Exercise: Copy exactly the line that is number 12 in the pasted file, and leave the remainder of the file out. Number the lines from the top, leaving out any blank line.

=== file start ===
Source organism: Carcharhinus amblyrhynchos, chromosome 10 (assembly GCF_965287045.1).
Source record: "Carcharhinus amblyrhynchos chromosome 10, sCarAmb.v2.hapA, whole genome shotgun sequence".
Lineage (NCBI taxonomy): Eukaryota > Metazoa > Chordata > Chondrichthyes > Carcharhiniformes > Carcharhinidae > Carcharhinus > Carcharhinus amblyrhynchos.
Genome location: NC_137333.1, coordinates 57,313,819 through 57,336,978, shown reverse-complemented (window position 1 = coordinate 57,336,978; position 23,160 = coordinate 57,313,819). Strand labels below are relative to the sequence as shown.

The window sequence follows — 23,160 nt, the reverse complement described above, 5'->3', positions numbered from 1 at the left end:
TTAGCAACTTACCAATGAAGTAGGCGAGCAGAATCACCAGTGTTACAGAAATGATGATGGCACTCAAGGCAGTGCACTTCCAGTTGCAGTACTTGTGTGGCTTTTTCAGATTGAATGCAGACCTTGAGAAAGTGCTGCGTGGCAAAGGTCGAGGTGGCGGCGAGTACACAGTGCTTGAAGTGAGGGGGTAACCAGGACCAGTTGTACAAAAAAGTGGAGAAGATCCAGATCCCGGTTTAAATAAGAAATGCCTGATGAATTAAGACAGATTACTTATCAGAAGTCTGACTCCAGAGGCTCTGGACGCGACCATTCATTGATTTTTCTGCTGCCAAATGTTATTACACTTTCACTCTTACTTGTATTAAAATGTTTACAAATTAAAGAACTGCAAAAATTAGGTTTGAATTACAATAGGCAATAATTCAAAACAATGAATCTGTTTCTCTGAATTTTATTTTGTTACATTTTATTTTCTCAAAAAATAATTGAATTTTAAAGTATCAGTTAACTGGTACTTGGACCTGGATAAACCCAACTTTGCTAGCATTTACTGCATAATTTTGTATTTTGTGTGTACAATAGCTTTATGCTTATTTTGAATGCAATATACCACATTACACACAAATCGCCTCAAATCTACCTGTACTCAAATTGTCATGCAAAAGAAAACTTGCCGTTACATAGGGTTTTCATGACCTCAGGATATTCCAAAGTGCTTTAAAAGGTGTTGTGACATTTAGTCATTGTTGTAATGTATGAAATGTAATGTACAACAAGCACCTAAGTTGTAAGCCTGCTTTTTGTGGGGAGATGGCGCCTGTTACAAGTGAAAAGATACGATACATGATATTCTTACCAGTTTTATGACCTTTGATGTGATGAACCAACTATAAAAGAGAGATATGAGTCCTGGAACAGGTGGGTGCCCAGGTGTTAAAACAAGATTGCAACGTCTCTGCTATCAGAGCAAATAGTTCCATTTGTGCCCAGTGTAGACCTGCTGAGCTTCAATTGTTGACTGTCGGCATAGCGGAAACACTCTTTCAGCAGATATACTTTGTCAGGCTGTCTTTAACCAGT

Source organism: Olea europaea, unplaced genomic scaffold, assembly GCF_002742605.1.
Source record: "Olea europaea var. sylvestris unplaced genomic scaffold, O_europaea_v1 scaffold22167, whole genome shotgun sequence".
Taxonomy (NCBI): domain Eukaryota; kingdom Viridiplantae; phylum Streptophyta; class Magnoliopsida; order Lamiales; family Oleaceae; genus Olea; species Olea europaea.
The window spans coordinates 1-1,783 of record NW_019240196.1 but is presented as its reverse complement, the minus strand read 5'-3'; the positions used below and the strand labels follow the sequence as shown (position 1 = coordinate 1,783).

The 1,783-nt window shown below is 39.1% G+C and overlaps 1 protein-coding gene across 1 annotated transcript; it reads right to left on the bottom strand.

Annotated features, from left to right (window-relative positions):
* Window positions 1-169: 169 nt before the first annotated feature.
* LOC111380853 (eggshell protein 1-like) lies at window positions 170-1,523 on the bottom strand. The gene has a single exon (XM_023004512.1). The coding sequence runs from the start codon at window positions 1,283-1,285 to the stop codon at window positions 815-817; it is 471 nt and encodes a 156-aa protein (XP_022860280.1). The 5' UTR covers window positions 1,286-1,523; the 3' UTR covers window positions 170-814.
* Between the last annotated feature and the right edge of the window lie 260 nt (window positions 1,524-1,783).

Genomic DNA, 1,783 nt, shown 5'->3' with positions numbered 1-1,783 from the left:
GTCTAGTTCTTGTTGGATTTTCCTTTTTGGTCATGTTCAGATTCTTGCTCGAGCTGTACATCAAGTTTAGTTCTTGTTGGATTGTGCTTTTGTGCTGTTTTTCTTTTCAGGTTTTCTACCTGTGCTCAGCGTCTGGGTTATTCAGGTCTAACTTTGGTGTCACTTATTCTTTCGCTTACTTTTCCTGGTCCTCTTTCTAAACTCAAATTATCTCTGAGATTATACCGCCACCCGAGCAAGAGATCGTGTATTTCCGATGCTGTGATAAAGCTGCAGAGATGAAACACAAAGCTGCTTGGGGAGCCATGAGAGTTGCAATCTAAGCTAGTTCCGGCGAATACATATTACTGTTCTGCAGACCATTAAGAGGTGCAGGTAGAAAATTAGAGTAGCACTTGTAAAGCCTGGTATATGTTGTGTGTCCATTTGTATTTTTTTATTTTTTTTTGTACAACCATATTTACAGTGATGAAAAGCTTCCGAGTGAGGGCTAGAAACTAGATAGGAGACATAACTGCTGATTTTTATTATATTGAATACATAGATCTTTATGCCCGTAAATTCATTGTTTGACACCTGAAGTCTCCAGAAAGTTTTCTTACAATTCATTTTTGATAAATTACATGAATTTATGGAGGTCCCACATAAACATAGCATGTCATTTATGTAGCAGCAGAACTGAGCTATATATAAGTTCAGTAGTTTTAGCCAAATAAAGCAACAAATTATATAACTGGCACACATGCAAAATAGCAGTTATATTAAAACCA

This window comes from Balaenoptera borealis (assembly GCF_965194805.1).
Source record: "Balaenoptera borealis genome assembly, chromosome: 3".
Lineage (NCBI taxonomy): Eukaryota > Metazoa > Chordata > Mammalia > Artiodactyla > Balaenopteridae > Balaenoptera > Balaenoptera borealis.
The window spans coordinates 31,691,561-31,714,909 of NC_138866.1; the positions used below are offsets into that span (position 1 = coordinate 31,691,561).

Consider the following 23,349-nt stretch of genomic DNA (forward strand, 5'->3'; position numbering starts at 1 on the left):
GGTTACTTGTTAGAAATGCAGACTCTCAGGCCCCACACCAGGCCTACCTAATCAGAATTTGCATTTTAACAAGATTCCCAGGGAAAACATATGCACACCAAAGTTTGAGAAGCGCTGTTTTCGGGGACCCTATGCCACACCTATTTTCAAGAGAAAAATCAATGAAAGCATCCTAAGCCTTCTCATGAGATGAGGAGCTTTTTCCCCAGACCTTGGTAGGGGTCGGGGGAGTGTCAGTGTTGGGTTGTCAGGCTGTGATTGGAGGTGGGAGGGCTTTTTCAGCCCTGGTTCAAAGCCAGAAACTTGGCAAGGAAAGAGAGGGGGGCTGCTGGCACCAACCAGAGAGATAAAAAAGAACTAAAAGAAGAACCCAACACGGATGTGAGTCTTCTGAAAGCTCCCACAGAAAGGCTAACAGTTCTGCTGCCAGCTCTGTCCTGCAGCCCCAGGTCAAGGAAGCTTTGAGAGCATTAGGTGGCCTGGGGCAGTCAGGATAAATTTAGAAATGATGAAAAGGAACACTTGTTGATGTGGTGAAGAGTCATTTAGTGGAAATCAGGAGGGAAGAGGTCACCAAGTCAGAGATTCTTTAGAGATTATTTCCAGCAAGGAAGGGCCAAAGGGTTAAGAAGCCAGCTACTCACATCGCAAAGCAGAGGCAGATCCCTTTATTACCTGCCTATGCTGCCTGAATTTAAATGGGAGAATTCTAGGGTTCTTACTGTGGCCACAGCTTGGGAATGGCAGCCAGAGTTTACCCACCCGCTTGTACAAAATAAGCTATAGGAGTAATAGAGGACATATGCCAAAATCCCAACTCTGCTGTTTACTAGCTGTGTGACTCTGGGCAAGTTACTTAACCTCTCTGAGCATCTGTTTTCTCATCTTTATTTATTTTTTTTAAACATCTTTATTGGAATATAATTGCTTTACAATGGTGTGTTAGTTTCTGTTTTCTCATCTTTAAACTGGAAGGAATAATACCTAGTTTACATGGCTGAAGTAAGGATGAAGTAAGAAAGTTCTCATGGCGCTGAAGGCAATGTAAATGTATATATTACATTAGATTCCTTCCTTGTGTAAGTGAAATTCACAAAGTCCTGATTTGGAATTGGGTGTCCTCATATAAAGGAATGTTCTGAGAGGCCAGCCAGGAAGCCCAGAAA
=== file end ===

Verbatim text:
Annotated features, from left to right (window-relative positions):